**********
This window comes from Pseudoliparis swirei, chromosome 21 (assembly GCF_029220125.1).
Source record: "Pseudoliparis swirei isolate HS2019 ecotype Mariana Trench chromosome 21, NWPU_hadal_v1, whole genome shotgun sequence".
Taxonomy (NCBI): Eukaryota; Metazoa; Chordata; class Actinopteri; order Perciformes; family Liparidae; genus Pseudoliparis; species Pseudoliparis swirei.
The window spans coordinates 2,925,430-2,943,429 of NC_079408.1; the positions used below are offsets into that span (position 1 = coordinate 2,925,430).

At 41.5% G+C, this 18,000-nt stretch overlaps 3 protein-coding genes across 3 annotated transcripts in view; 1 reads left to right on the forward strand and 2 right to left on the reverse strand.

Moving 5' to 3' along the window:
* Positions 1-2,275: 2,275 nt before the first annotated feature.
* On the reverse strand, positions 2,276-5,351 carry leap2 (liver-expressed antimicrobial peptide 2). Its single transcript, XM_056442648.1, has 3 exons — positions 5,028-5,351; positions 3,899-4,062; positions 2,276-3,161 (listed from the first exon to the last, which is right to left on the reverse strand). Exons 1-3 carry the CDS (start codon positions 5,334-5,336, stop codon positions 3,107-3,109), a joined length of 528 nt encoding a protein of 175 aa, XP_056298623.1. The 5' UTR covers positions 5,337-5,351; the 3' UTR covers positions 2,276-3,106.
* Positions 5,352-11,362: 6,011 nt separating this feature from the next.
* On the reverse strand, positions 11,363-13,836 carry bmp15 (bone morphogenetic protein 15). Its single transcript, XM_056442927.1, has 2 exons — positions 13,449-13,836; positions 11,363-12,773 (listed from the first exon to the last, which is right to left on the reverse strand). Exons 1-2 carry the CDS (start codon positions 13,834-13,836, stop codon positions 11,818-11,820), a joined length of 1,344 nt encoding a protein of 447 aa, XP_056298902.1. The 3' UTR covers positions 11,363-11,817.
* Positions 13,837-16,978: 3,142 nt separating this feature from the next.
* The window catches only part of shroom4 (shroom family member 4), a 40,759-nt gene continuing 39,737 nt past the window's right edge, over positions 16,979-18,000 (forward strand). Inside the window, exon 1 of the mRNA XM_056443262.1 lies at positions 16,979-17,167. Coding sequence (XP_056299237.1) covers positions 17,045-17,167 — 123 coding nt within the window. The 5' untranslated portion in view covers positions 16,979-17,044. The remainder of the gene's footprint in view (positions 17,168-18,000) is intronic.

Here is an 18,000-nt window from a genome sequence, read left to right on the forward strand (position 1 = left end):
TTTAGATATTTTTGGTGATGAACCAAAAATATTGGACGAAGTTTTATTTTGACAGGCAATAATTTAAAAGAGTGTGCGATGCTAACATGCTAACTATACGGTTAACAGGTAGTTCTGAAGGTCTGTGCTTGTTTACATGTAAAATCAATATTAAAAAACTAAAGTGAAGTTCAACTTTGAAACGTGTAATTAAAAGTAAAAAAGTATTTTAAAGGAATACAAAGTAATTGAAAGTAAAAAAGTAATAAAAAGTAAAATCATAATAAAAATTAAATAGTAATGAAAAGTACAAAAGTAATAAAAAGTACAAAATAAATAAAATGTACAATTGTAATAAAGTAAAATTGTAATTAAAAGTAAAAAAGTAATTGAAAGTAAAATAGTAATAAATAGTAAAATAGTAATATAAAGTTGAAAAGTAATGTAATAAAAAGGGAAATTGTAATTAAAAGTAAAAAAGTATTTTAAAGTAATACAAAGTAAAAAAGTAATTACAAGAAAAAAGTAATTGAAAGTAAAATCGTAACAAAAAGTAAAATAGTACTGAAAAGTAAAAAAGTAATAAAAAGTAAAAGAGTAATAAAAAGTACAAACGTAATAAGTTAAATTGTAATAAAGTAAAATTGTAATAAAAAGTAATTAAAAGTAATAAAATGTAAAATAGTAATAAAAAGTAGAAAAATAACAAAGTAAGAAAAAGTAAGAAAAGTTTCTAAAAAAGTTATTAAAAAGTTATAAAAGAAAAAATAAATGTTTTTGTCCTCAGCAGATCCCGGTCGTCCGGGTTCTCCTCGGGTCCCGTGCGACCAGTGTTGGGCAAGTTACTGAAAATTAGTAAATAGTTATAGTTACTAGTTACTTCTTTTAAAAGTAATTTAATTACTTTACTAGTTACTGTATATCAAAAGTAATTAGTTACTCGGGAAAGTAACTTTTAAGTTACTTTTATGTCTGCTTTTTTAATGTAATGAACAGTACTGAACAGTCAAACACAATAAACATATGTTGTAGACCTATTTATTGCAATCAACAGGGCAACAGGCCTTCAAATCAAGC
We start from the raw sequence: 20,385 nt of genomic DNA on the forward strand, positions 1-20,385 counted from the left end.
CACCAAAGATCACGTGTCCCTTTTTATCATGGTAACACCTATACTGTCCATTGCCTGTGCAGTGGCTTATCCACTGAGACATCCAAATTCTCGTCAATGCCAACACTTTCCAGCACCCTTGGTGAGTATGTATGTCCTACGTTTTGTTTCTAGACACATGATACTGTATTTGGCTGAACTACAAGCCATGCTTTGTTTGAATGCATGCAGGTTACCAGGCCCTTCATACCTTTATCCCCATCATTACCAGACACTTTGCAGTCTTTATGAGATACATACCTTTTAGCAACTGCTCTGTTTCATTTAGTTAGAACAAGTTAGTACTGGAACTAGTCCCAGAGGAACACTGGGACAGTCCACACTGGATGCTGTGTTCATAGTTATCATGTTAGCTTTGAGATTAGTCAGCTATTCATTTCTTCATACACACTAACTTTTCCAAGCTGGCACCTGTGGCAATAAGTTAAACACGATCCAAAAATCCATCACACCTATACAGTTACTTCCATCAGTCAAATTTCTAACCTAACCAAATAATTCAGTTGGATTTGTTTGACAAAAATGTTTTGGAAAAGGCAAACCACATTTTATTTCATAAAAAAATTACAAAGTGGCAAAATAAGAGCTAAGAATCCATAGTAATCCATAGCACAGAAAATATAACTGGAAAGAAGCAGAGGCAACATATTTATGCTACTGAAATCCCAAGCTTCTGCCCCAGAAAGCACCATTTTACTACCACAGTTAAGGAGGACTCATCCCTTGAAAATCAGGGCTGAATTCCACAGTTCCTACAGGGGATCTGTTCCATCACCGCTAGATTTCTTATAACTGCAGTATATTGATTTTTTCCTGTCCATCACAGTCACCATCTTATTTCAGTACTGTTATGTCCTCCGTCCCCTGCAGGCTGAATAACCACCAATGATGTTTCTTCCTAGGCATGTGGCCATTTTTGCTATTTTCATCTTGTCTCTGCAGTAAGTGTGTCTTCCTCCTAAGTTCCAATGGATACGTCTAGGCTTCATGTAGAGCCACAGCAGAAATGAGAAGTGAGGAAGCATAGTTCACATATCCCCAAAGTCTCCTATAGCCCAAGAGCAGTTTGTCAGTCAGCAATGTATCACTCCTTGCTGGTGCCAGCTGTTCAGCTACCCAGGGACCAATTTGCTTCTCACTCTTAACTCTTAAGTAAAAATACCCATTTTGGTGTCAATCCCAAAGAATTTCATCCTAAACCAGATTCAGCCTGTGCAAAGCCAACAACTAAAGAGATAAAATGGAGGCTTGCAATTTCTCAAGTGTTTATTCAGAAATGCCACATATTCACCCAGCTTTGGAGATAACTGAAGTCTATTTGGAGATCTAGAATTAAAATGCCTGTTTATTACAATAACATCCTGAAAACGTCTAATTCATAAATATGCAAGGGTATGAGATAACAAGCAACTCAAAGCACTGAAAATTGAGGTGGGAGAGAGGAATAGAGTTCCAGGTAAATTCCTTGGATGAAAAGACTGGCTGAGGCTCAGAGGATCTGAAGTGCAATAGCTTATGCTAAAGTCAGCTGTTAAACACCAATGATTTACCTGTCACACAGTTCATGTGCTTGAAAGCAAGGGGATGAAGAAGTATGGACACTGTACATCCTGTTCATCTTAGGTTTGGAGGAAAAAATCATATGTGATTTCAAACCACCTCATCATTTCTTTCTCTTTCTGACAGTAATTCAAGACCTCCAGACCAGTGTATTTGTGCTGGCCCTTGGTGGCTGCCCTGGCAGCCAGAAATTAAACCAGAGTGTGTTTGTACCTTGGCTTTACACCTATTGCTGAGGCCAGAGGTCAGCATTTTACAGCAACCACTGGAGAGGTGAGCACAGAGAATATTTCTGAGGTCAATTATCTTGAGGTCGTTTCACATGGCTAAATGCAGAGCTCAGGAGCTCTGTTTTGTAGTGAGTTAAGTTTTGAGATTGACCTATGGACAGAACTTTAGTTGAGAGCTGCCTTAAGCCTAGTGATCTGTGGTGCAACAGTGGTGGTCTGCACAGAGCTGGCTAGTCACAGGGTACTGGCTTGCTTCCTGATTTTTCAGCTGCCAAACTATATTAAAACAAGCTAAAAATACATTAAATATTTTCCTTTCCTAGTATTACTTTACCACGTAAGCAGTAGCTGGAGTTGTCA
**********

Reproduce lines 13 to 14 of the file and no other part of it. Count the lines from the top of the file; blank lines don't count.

Here is an 18,000-nt window from a genome sequence, read left to right on the forward strand (position 1 = left end):
TTTAGATATTTTTGGTGATGAACCAAAAATATTGGACGAAGTTTTATTTTGACAGGCAATAATTTAAAAGAGTGTGCGATGCTAACATGCTAACTATACGGTTAACAGGTAGTTCTGAAGGTCTGTGCTTGTTTACATGTAAAATCAATATTAAAAAACTAAAGTGAAGTTCAACTTTGAAACGTGTAATTAAAAGTAAAAAAGTATTTTAAAGGAATACAAAGTAATTGAAAGTAAAAAAGTAATAAAAAGTAAAATCATAATAAAAATTAAATAGTAATGAAAAGTACAAAAGTAATAAAAAGTACAAAATAAATAAAATGTACAATTGTAATAAAGTAAAATTGTAATTAAAAGTAAAAAAGTAATTGAAAGTAAAATAGTAATAAATAGTAAAATAGTAATATAAAGTTGAAAAGTAATGTAATAAAAAGGGAAATTGTAATTAAAAGTAAAAAAGTATTTTAAAGTAATACAAAGTAAAAAAGTAATTACAAGAAAAAAGTAATTGAAAGTAAAATCGTAACAAAAAGTAAAATAGTACTGAAAAGTAAAAAAGTAATAAAAAGTAAAAGAGTAATAAAAAGTACAAACGTAATAAGTTAAATTGTAATAAAGTAAAATTGTAATAAAAAGTAATTAAAAGTAATAAAATGTAAAATAGTAATAAAAAGTAGAAAAATAACAAAGTAAGAAAAAGTAAGAAAAGTTTCTAAAAAAGTTATTAAAAAGTTATAAAAGAAAAAATAAATGTTTTTGTCCTCAGCAGATCCCGGTCGTCCGGGTTCTCCTCGGGTCCCGTGCGACCAGTGTTGGGCAAGTTACTGAAAATTAGTAAATAGTTATAGTTACTAGTTACTTCTTTTAAAAGTAATTTAATTACTTTACTAGTTACTGTATATCAAAAGTAATTAGTTACTCGGGAAAGTAACTTTTAAGTTACTTTTATGTCTGCTTTTTTAATGTAATGAACAGTACTGAACAGTCAAACACAATAAACATATGTTGTAGACCTATTTATTGCAATCAACAGGGCAACAGGCCTTCAAATCAAGC